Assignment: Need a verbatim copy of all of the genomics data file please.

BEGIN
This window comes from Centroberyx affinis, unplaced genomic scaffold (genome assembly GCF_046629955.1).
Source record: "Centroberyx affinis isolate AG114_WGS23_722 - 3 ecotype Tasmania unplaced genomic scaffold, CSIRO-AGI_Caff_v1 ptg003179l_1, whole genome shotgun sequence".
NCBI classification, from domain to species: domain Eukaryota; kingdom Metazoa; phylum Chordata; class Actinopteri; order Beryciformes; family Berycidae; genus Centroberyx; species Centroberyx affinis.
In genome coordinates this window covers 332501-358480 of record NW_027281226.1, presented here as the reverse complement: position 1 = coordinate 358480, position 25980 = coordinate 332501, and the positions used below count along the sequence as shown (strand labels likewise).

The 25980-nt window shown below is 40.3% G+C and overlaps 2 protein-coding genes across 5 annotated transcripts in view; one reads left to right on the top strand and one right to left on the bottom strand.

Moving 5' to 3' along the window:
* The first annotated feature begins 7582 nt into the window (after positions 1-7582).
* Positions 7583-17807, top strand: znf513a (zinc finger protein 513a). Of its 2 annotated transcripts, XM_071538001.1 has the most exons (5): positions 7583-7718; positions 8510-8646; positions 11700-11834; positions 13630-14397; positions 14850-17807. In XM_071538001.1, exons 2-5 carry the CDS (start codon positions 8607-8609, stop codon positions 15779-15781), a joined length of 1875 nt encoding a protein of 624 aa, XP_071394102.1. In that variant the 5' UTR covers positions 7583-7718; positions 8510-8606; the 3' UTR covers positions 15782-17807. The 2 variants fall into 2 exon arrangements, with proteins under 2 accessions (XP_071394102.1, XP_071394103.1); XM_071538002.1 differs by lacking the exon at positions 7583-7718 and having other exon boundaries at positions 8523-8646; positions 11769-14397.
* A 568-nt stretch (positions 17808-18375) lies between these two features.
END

This window comes from Centroberyx affinis, unplaced genomic scaffold (genome assembly GCF_046629955.1).
Source record: "Centroberyx affinis isolate AG114_WGS23_722 - 3 ecotype Tasmania unplaced genomic scaffold, CSIRO-AGI_Caff_v1 ptg003179l_1, whole genome shotgun sequence".
NCBI classification, from domain to species: domain Eukaryota; kingdom Metazoa; phylum Chordata; class Actinopteri; order Beryciformes; family Berycidae; genus Centroberyx; species Centroberyx affinis.
In genome coordinates this window covers 332501-358480 of record NW_027281226.1, presented here as the reverse complement: position 1 = coordinate 358480, position 25980 = coordinate 332501, and the positions used below count along the sequence as shown (strand labels likewise).

The 25980-nt window shown below is 40.3% G+C and overlaps 2 protein-coding genes across 5 annotated transcripts in view; one reads left to right on the top strand and one right to left on the bottom strand.

Moving 5' to 3' along the window:
* The first annotated feature begins 7582 nt into the window (after positions 1-7582).
* Positions 7583-17807, top strand: znf513a (zinc finger protein 513a). Of its 2 annotated transcripts, XM_071538001.1 has the most exons (5): positions 7583-7718; positions 8510-8646; positions 11700-11834; positions 13630-14397; positions 14850-17807. In XM_071538001.1, exons 2-5 carry the CDS (start codon positions 8607-8609, stop codon positions 15779-15781), a joined length of 1875 nt encoding a protein of 624 aa, XP_071394102.1. In that variant the 5' UTR covers positions 7583-7718; positions 8510-8606; the 3' UTR covers positions 15782-17807. The 2 variants fall into 2 exon arrangements, with proteins under 2 accessions (XP_071394102.1, XP_071394103.1); XM_071538002.1 differs by lacking the exon at positions 7583-7718 and having other exon boundaries at positions 8523-8646; positions 11769-14397.
* A 568-nt stretch (positions 17808-18375) lies between these two features.